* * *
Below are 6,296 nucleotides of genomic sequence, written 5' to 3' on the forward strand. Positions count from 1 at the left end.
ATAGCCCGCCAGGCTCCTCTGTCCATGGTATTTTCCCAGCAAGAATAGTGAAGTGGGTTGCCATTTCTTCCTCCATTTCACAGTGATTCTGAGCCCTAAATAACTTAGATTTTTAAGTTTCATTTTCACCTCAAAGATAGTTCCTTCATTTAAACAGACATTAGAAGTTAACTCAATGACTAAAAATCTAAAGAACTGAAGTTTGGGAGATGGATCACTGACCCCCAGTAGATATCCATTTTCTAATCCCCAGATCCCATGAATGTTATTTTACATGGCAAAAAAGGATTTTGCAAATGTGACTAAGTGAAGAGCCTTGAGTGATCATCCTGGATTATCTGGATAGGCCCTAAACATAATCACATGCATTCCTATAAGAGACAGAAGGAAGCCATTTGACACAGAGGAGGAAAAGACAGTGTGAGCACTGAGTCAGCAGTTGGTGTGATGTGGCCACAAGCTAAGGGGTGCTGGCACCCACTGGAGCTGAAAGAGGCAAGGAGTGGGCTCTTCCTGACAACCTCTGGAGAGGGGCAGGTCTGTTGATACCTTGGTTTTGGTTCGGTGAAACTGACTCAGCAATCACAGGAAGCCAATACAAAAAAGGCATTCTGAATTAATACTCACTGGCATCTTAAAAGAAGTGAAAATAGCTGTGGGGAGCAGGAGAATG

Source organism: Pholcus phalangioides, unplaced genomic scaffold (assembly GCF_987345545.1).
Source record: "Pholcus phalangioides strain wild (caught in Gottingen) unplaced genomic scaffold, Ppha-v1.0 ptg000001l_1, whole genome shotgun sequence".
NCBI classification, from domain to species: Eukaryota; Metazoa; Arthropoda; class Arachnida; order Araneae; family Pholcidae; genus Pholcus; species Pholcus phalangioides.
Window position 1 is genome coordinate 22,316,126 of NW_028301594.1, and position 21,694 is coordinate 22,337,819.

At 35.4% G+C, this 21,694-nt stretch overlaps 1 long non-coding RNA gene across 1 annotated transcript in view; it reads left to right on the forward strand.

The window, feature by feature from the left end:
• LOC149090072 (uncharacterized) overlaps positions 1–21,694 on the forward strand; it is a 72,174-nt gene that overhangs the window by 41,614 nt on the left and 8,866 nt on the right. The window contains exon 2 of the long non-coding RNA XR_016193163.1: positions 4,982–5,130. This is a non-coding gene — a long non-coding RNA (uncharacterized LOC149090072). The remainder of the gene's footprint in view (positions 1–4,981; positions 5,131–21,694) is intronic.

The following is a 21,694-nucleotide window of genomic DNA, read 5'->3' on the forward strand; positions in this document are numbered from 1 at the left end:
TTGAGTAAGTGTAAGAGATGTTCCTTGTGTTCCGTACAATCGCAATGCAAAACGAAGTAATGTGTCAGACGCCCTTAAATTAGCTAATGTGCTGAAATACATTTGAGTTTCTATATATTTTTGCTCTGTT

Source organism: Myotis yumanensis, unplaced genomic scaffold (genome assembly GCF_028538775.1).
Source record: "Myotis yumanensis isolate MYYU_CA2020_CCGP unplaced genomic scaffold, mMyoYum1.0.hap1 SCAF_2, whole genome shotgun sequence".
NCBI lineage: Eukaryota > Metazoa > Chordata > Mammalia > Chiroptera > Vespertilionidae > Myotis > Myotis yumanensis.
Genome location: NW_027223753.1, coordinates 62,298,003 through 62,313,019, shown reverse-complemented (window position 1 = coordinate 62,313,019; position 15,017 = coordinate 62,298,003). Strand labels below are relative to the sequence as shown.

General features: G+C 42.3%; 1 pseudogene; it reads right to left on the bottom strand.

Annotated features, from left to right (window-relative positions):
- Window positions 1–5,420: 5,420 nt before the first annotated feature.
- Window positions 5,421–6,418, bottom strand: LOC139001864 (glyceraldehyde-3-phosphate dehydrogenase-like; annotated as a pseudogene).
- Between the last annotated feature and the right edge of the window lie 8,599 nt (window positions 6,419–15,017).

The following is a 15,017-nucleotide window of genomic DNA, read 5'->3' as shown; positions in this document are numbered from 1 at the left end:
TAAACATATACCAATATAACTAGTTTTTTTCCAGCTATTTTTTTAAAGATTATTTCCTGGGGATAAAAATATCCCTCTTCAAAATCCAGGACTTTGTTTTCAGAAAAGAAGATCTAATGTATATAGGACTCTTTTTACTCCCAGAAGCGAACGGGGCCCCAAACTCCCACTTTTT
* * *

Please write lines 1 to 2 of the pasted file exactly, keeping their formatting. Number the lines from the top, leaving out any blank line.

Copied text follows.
Below are 6,296 nucleotides of genomic sequence, written 5' to 3' on the forward strand. Positions count from 1 at the left end.
ATAGCCCGCCAGGCTCCTCTGTCCATGGTATTTTCCCAGCAAGAATAGTGAAGTGGGTTGCCATTTCTTCCTCCATTTCACAGTGATTCTGAGCCCTAAATAACTTAGATTTTTAAGTTTCATTTTCACCTCAAAGATAGTTCCTTCATTTAAACAGACATTAGAAGTTAACTCAATGACTAAAAATCTAAAGAACTGAAGTTTGGGAGATGGATCACTGACCCCCAGTAGATATCCATTTTCTAATCCCCAGATCCCATGAATGTTATTTTACATGGCAAAAAAGGATTTTGCAAATGTGACTAAGTGAAGAGCCTTGAGTGATCATCCTGGATTATCTGGATAGGCCCTAAACATAATCACATGCATTCCTATAAGAGACAGAAGGAAGCCATTTGACACAGAGGAGGAAAAGACAGTGTGAGCACTGAGTCAGCAGTTGGTGTGATGTGGCCACAAGCTAAGGGGTGCTGGCACCCACTGGAGCTGAAAGAGGCAAGGAGTGGGCTCTTCCTGACAACCTCTGGAGAGGGGCAGGTCTGTTGATACCTTGGTTTTGGTTCGGTGAAACTGACTCAGCAATCACAGGAAGCCAATACAAAAAAGGCATTCTGAATTAATACTCACTGGCATCTTAAAAGAAGTGAAAATAGCTGTGGGGAGCAGGAGAATG